Johnny Crawford Chuck Connors 1960s The Rifleman Hollywood Actors 8x10 Hand Color Tinted Photograph

Johnny Crawford Chuck Connors 1960s The Rifleman Hollywood Actors 8x10 Hand Color Tinted Photograph,Photograph Johnny Crawford Chuck Connors 1960s The Rifleman Hollywood Actors 8x10 Hand Color Tinted,The Rifleman, This new print is made from the original hand oil tinted photograph that was professionally digitized to produce a,Up for sale is an 8 x 10 full color photo reprint of a hand oil tinted photograph featuring actors Johnny Crawford & Chuck Connors from the 1960s Television series,Free shipping on all orders,Commodity shopping platform,FREE Shipping & Exchanges,EASY Returns. Color Tinted Photograph Johnny Crawford Chuck Connors 1960s The Rifleman Hollywood Actors 8x10 Hand ttai-ural.ru.

Johnny Crawford Chuck Connors 1960s The Rifleman Hollywood Actors 8x10 Hand Color Tinted Photograph

Johnny Crawford Chuck Connors 1960s The Rifleman Hollywood Actors 8x10 Hand Color Tinted Photograph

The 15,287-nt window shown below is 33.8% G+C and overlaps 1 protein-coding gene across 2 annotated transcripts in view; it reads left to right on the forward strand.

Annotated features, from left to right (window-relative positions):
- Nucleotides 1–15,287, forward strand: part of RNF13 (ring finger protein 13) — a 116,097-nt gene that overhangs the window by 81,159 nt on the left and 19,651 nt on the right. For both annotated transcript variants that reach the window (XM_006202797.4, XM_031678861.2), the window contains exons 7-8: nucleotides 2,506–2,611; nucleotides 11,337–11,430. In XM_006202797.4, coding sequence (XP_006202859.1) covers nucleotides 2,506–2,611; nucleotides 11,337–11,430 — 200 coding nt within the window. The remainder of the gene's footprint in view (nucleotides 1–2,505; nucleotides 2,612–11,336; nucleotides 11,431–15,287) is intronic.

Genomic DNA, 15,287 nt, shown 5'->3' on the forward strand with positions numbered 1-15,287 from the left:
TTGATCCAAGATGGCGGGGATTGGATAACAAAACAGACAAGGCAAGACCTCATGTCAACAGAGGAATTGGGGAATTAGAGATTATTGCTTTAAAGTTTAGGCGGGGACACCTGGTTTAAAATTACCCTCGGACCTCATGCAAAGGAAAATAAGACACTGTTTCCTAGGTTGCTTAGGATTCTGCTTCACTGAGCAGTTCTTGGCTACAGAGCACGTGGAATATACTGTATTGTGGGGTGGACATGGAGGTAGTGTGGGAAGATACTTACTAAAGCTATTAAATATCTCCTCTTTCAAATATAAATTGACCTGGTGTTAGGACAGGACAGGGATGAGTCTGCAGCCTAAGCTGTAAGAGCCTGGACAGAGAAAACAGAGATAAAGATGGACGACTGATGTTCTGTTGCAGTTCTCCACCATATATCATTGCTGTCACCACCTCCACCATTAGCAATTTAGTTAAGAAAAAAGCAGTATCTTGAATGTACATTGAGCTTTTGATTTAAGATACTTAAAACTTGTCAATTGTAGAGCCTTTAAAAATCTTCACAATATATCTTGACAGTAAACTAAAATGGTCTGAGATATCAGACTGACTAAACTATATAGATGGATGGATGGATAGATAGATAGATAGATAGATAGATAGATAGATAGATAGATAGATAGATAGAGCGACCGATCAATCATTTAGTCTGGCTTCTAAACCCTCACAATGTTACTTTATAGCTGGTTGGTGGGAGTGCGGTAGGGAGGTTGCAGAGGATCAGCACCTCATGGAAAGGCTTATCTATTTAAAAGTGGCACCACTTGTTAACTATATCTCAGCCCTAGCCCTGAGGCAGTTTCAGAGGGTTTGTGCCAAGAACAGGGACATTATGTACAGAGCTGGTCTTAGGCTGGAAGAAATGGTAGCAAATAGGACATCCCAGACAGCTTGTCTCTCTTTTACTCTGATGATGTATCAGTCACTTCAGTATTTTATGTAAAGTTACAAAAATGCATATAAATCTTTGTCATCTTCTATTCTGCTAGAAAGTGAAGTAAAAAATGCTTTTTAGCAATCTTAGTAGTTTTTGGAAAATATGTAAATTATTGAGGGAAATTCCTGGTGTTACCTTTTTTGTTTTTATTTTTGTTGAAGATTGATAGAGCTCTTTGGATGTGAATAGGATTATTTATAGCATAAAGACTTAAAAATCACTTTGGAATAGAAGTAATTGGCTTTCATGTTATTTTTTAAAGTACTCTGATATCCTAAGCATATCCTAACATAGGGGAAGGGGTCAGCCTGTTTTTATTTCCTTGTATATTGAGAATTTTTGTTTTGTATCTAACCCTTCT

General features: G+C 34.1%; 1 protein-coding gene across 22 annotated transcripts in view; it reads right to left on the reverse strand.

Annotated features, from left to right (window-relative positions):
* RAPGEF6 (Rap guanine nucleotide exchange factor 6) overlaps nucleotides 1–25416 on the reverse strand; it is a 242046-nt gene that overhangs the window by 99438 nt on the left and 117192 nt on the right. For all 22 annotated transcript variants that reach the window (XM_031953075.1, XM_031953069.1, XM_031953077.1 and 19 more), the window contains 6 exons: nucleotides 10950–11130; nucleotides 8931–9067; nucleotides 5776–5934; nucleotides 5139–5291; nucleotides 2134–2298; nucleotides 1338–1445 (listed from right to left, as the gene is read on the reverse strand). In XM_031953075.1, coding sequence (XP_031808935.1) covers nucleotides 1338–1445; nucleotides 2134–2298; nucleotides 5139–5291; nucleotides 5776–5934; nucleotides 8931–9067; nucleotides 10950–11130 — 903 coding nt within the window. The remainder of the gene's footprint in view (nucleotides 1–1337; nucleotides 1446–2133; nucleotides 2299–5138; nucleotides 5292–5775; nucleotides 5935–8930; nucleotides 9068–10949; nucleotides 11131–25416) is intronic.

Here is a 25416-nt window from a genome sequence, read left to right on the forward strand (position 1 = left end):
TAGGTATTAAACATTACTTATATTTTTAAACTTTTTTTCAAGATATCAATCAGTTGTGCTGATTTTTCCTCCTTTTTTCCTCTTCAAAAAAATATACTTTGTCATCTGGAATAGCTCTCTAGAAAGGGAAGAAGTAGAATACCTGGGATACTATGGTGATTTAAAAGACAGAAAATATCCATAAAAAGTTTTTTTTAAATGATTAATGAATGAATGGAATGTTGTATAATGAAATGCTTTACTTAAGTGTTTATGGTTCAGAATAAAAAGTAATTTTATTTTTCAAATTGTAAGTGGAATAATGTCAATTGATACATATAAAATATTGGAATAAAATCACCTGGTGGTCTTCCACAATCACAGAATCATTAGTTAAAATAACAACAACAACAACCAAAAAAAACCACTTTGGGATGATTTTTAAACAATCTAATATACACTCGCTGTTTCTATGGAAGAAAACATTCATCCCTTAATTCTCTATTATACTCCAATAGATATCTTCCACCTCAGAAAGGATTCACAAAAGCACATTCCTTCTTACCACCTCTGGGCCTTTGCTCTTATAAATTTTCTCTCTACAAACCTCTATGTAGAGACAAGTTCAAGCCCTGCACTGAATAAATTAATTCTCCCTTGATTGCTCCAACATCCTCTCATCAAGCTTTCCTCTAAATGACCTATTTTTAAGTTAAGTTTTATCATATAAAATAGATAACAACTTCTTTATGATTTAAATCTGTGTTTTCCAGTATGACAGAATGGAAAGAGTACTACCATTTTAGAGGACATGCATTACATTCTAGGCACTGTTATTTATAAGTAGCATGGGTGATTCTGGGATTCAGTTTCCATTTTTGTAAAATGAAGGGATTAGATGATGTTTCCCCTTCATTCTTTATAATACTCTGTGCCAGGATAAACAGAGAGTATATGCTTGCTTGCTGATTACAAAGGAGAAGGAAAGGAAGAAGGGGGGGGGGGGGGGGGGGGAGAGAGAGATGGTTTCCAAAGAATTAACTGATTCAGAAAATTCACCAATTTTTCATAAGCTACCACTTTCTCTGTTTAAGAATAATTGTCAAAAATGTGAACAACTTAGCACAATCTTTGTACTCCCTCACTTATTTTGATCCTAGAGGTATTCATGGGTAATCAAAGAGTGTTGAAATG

Johnny Crawford Chuck Connors 1960s The Rifleman Hollywood Actors 8x10 Hand Color Tinted Photograph
Johnny Crawford Chuck Connors 1960s The Rifleman Hollywood Actors 8x10 Hand Color Tinted Photograph
Johnny Crawford Chuck Connors 1960s The Rifleman Hollywood Actors 8x10 Hand Color Tinted Photograph
Johnny Crawford Chuck Connors 1960s The Rifleman Hollywood Actors 8x10 Hand Color Tinted Photograph
Johnny Crawford Chuck Connors 1960s The Rifleman Hollywood Actors 8x10 Hand Color Tinted Photograph
Johnny Crawford Chuck Connors 1960s The Rifleman Hollywood Actors 8x10 Hand Color Tinted Photograph

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Johnny Crawford Chuck Connors 1960s The Rifleman Hollywood Actors 8x10 Hand Color Tinted Photograph